If you’re living just-off-grid (you don’t have utilities but places accessible to you still have utilities) your best bet for showers is to go elsewhere – a gym membership is often quite inexpensive, and would include all the hot water showers you would like. Laundry can be done elsewhere.
If you’re trying to live off-grid in the summer heat a fan is your best bet since air conditioning takes so much power.
If you were going to be just-off-grid for an extended time, I would highly recommend either buying or building a solar oven. There are lots of examples of solar ovens that you can build yourself on youtube.com – though if you can buy one you’ll probably really appreciate the power and convenience of a professionally made oven.
And yes, there’s always the waste disposal issue – as in, human waste. If this is a very short term situation, a trash bag in a trash can can be utilized. For longer term comfort, a 5 gallon bucket, a toilet seat and sawdust are probably your best bet. People do compost human waste, but you need to learn how to do it properly or you will have a stinky health hazard to deal with. There’s lots of info on this around the web.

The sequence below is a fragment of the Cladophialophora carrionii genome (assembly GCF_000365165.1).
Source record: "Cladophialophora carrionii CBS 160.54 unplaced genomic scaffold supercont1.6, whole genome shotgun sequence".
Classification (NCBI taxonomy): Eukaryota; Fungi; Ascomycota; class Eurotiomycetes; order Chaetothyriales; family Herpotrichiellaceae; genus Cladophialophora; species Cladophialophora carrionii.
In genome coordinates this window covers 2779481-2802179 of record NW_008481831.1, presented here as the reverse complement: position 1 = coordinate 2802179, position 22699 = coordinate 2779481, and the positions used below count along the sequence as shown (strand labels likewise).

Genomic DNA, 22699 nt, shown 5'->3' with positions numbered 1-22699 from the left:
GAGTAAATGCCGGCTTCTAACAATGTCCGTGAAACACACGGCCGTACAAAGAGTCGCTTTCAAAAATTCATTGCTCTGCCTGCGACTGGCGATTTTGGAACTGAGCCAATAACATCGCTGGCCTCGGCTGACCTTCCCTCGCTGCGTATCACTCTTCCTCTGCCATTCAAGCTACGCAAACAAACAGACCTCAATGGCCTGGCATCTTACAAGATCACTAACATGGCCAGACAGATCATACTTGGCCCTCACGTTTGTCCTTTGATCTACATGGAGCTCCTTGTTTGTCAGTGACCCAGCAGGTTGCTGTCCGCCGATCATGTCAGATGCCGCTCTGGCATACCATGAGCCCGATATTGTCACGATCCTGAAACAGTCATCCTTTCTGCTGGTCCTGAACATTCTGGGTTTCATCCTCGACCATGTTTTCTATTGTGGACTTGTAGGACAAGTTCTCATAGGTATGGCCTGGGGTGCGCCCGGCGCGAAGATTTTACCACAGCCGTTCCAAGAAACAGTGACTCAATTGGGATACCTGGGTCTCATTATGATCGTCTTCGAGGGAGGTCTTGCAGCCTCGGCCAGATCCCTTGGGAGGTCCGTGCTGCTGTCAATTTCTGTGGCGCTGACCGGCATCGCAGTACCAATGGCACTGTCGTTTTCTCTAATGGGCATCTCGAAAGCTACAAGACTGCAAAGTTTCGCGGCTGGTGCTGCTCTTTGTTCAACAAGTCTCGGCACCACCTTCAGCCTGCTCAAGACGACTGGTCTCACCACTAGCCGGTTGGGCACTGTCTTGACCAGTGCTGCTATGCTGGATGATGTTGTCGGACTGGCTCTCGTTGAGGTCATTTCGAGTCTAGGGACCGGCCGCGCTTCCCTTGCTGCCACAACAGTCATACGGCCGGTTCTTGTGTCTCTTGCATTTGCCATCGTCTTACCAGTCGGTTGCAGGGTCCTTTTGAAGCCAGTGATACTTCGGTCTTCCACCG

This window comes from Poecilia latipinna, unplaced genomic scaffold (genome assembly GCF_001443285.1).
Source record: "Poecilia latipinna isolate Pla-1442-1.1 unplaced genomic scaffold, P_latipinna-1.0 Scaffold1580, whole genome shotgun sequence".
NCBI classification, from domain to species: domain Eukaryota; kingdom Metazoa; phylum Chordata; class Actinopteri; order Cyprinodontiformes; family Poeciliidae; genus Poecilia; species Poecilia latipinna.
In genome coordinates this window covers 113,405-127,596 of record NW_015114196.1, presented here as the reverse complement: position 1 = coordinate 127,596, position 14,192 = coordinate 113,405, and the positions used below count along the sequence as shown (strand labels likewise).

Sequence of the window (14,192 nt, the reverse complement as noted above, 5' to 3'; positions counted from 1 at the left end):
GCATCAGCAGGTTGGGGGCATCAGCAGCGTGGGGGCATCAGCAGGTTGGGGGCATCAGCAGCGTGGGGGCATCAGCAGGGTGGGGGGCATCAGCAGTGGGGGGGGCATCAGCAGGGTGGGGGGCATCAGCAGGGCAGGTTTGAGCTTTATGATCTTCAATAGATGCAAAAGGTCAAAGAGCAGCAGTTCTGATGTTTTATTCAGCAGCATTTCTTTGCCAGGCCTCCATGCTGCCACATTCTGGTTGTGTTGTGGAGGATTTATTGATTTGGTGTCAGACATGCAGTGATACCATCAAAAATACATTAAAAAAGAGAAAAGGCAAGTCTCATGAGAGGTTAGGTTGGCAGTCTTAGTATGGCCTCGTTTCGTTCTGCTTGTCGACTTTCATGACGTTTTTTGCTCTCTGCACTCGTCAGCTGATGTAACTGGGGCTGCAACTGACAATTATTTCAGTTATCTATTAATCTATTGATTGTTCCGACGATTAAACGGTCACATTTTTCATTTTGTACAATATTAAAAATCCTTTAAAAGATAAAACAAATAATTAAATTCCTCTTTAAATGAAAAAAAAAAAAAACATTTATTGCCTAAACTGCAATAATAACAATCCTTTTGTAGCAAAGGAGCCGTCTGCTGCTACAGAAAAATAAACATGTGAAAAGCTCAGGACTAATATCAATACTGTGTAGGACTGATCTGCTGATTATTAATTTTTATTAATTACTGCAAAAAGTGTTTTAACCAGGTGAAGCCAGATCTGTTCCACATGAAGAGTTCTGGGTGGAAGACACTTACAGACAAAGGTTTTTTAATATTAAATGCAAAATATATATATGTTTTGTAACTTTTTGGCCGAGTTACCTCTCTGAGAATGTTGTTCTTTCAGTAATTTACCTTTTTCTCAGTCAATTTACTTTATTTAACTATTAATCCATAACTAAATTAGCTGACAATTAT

I recommend this device! I bought a Kaito brand device, KA340, for about $34 from my usual online retail overlord (smile.amazon.com) and it has a surprising number of features for the low cost. One issue is that, so far, low cost has meant low amount of power generated and stored. The paperwork included with this device claims it has about 8.5 watts of power storage built in, but I haven’t been able to verify how much energy this device will store IRL. The paperwork claims that it’s enough for 14 – 16 hours of light, presumably on a full charge. If you are able to put it in full sun on a clear sunny day and charge it using the built in .5 (yes, that’s one half) watt solar PV panel, with about 5.5 “peak sun hours” (not the same as daylight hours) in the summer (in Saint Louis, MO USA), you’d only be able to pick up about 2.75 watts of energy per day….so maybe you’d have to charge it for 3 days to fill the tiny batteries??? How in the world do they get away with such tiny PV panels and battery packs, you ask? If you charge it all day, in good sun, that’s still enough for several hours of light, which most people will accept. It probably takes about 5 watts to charge a cell phone, so if you want light AND cell phone charging you are going to spend a very long time using the hand crank as an energy input. Beware – there’s no indication that this is waterproof – keep it in a sealed ziploc bag if there’s any chance it could get wet – rained on, spilled on, etc. Please check out this review – this guy does a pretty good job of describing the features.